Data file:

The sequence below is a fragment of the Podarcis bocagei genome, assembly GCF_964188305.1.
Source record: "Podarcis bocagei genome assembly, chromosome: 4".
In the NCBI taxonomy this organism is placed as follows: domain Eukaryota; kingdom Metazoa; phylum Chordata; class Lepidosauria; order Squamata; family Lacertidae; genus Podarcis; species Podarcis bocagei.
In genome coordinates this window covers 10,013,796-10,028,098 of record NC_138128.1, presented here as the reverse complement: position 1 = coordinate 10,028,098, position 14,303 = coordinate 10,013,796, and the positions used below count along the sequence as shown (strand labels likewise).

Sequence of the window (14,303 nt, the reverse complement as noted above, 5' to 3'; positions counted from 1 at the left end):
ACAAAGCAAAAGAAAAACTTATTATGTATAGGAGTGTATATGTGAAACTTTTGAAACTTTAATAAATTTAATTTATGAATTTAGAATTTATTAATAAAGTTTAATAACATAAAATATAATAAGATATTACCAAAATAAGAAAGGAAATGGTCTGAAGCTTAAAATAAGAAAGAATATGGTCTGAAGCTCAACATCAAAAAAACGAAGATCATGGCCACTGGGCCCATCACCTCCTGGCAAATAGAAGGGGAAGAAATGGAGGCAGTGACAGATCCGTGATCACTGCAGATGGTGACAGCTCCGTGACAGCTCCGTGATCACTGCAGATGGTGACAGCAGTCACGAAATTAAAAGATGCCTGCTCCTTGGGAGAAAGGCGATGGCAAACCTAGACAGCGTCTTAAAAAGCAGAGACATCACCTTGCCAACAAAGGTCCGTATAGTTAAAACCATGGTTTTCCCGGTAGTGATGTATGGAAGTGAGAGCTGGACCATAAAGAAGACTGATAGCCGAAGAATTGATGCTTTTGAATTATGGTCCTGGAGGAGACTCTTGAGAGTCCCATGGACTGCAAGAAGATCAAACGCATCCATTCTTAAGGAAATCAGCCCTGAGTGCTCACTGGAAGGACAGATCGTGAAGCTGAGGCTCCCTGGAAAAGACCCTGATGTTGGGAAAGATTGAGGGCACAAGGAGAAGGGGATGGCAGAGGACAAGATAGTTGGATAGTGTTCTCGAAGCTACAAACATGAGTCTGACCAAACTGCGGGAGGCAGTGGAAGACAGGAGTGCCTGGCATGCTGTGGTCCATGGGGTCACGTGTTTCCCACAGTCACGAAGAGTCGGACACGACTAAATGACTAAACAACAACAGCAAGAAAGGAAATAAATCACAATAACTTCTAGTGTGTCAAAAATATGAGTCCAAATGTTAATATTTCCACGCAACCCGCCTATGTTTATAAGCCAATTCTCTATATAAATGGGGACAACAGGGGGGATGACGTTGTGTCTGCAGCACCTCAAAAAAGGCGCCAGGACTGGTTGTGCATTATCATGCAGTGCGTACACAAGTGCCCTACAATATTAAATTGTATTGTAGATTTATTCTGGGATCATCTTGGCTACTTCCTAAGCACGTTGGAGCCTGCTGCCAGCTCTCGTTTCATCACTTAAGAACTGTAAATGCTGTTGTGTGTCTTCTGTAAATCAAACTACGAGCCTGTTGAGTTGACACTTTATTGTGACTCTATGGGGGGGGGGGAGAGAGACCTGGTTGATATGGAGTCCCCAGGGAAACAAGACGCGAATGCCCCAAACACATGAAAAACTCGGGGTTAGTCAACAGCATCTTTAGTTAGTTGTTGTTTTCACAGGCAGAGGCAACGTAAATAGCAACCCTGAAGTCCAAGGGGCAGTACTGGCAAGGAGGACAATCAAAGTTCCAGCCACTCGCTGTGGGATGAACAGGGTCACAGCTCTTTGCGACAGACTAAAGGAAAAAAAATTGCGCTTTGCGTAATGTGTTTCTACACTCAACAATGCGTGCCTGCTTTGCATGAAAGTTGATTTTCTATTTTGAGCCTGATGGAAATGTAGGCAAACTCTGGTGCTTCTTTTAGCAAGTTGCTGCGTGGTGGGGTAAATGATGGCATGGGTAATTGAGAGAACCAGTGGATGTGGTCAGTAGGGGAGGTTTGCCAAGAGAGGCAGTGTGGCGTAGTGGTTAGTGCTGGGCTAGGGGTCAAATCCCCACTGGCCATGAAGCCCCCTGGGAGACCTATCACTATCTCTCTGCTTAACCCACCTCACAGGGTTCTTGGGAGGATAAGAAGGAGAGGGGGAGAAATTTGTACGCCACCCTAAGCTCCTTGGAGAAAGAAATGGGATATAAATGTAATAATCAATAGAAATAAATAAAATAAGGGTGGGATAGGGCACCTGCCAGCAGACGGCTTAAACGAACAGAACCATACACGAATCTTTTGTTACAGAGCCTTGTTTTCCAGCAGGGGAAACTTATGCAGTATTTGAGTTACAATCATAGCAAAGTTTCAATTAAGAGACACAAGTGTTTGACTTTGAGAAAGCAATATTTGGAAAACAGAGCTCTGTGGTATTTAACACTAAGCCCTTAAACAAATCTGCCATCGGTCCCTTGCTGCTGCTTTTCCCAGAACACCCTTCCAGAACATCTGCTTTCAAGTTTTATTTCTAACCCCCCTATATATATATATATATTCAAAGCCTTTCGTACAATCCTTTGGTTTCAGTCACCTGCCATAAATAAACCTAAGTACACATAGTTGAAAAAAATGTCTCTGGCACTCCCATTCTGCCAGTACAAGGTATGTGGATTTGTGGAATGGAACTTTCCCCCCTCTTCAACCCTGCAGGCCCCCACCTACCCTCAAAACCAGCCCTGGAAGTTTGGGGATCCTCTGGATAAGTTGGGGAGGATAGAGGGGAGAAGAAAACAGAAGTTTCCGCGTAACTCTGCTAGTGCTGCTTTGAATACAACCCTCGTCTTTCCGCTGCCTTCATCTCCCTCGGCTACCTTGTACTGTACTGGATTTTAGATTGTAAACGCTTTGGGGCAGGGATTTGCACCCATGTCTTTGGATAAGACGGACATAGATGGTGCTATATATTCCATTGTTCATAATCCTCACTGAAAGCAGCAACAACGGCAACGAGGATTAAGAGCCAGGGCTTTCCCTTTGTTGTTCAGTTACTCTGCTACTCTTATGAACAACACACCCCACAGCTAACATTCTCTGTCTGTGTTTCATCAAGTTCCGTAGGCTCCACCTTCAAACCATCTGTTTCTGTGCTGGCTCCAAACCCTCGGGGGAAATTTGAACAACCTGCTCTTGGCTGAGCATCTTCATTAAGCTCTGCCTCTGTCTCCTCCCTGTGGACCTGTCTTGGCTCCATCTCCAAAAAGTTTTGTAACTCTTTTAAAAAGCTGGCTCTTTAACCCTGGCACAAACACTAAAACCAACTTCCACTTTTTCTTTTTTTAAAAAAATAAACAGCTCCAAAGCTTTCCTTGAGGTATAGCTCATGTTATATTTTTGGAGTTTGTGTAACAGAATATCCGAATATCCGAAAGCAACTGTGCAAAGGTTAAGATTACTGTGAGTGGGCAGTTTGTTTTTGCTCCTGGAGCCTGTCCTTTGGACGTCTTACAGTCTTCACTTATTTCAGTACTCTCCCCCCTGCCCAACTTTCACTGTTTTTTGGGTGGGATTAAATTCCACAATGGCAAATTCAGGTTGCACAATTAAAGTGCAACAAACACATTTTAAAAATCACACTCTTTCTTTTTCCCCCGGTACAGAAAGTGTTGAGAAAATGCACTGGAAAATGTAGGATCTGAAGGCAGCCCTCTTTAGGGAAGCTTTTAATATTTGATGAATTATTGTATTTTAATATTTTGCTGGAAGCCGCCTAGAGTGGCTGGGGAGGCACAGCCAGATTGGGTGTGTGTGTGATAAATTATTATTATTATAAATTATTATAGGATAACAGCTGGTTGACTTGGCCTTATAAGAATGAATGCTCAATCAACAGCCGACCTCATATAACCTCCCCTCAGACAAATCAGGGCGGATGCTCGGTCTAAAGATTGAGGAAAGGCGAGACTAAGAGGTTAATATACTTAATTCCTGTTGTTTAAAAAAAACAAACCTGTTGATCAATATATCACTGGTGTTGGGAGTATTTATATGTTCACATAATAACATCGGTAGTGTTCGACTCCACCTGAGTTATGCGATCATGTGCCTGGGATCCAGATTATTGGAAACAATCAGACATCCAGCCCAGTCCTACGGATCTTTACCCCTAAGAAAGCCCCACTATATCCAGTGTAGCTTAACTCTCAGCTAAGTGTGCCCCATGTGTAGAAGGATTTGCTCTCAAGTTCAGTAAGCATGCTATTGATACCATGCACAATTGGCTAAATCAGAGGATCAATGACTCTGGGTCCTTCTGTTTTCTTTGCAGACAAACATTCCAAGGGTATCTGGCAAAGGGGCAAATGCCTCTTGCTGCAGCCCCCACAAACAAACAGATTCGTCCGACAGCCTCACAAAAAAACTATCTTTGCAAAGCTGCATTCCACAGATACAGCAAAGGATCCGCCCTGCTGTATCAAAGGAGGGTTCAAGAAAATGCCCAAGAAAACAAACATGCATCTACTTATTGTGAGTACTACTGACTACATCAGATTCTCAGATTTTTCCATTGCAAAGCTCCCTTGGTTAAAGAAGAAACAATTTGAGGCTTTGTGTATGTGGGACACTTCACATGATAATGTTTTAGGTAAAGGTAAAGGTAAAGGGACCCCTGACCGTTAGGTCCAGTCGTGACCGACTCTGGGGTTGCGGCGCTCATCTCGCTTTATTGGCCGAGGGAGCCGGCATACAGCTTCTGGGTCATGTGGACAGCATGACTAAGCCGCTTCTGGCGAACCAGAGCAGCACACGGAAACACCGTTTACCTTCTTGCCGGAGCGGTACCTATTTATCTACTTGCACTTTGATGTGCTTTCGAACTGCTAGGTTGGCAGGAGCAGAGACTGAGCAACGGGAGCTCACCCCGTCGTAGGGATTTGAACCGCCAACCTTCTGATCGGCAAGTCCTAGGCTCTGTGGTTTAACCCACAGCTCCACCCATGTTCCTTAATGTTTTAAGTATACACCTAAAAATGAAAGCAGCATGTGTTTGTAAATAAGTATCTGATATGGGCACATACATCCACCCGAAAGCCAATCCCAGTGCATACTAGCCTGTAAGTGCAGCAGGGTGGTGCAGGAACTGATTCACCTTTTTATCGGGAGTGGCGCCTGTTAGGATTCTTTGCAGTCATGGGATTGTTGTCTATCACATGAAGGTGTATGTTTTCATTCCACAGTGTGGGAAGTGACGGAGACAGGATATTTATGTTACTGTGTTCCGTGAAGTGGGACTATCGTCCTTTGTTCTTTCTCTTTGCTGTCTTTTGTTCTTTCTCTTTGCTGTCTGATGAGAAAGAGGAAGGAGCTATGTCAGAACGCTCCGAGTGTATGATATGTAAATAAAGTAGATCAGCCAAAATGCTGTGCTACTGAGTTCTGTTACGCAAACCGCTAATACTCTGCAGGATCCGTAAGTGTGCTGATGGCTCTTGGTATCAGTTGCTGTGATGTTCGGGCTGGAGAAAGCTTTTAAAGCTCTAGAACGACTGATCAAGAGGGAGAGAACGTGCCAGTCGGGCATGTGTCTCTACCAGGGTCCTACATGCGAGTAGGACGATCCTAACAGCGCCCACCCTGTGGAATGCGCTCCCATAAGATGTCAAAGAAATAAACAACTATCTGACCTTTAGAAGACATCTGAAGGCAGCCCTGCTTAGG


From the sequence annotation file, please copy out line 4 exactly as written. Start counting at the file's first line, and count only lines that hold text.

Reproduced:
In genome coordinates this window covers 10,013,796-10,028,098 of record NC_138128.1, presented here as the reverse complement: position 1 = coordinate 10,028,098, position 14,303 = coordinate 10,013,796, and the positions used below count along the sequence as shown (strand labels likewise).